Data graphing is an information system.

The input is the factual tabular data (that is assumed to be truthfully recorded). The processing of the input is performed by visual encoding tools, including visual implantations, retinal variables, graph identification, and graph enhancement tools.

The output (the graph) is a graphical estimation of the data, and like any estimator it is subject to estimation error (from the decoding perspective). The error can be quantified in terms of how accurately the graph reflects the real data signals and the user’s understanding of the graph objective, given the choice of encoding.

One of Jacques Bertin’s most important contributions to the theory of graphics is the separation of the notion of data from the information that is decoded due to choice of visualisation method. Again, it holds that the data is exact and absent of bias but its visualisation is a subjective process that inescapably introduces decoding errors and ambiguities that could result in a biased interpretation.

A data graph is of high quality if its key objective can be decoded with speed, accuracy and great confidence. To do so, the graph must be effective at exploiting the strengths of our visual system and also account for the limitations of visual perception. A quality graph applies considerable care in its encoding approach and focuses attention only to the data.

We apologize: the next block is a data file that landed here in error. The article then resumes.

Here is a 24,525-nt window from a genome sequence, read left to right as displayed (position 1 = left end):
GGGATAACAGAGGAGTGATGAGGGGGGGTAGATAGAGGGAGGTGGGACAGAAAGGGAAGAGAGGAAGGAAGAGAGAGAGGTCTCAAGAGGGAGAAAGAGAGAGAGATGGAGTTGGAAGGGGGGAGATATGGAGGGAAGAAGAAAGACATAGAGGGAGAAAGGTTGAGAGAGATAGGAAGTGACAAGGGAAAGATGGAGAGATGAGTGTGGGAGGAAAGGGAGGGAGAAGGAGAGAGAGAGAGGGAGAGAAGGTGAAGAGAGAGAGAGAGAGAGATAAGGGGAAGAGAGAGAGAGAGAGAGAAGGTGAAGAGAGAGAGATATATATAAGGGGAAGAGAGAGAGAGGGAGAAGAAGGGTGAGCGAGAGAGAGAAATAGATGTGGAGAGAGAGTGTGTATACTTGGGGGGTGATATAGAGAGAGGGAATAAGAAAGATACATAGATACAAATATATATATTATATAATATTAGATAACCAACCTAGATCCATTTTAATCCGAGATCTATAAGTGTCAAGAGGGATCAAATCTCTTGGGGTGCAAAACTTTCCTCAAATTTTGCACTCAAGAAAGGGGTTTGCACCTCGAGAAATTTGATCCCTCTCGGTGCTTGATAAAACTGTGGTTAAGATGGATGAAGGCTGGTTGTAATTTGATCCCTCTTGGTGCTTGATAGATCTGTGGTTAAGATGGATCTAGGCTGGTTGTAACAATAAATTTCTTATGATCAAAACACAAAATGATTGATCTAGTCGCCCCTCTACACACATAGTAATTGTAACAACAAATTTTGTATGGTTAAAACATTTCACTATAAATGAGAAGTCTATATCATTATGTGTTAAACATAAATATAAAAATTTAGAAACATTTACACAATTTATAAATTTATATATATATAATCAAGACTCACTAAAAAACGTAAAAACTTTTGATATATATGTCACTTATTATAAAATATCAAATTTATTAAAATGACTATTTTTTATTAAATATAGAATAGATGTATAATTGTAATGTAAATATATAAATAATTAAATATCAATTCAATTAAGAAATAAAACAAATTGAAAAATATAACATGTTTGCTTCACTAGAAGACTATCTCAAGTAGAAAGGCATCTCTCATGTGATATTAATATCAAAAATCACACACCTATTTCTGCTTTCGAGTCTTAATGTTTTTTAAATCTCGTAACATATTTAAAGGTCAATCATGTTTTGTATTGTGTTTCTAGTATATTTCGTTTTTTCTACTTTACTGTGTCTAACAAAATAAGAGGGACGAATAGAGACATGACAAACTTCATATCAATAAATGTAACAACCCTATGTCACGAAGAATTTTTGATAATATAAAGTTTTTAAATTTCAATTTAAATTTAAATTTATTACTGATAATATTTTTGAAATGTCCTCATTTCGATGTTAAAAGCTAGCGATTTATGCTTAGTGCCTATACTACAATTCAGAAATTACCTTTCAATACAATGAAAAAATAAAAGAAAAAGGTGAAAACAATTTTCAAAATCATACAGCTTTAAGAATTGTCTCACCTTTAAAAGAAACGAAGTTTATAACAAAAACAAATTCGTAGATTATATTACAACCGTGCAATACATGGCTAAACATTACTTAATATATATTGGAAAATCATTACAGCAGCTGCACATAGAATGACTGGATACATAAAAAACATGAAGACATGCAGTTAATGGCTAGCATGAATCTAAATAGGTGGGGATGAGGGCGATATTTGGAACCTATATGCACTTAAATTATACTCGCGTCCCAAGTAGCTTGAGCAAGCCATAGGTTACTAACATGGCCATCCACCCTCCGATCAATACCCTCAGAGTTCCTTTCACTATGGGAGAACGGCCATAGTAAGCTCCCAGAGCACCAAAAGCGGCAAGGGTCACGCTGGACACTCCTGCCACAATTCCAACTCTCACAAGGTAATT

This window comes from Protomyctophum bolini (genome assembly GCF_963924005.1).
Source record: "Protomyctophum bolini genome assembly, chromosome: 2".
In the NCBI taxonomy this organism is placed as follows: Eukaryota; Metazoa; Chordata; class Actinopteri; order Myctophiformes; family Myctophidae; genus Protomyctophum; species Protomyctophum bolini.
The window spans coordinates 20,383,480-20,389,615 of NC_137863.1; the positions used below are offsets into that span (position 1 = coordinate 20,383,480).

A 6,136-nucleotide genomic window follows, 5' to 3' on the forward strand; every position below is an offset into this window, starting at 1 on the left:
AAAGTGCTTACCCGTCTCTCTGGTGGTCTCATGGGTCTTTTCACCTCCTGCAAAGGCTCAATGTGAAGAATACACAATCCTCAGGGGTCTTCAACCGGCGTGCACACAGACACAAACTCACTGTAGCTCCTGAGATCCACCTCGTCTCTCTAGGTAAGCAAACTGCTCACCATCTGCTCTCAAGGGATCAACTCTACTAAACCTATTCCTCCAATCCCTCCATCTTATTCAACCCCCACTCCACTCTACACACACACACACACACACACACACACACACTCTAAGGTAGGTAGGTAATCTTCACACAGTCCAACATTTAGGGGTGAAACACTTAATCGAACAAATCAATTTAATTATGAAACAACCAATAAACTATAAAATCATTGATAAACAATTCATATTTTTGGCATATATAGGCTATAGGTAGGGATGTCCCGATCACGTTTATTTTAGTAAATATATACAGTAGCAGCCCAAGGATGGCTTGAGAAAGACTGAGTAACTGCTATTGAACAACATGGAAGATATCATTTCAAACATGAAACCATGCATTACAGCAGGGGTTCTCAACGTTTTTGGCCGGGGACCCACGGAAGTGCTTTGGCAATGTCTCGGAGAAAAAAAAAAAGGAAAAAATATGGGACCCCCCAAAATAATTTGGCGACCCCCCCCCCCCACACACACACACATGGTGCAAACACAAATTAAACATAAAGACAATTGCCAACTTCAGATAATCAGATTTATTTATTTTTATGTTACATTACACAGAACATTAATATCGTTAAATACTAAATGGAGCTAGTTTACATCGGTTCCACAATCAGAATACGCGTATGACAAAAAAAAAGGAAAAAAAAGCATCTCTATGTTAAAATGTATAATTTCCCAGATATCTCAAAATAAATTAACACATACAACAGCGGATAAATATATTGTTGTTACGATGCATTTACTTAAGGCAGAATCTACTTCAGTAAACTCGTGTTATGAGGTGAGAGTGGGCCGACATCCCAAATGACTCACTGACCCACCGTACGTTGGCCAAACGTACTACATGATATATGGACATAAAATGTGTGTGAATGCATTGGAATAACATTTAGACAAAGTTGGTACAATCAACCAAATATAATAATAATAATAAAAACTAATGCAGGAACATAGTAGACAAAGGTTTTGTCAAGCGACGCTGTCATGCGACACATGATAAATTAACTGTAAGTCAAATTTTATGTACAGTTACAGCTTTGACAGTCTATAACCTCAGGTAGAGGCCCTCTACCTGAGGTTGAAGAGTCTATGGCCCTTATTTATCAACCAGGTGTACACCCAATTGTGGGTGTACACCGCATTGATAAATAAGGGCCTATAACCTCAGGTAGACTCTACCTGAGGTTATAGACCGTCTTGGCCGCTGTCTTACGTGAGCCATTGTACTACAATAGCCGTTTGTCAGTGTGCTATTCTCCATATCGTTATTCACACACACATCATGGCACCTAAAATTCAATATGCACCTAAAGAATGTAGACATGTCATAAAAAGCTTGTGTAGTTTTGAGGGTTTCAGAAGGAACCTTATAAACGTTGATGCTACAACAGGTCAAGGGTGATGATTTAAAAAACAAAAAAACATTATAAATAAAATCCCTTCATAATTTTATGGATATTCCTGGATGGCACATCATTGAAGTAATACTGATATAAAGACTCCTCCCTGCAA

For examples of high quality graphs see Edward Tufte’s (1997) *The Visual Display of Quantitative Information*, who defines graphical excellence as follows:

“*Graphical excellence is that which gives to the viewer the greater number of ideas in the shortest time with the least ink n the smallest space*“

I identify seven broad qualities for data graphing, that describe the fundamental principles of crafting truthful graphs (the motto of the *Graph Workflow* website). They are presented below in order of priority – click on the links to learn more:

- Decoding accuracy
- Completeness
- Encoding relevance
- Encoding consistency
- Decoding efficiency
- Simplifying complexity
- Encoding design

Back to Intended audience ⟵ ⟶ Continue to Decoding accuracy

Demetris Christodoulou

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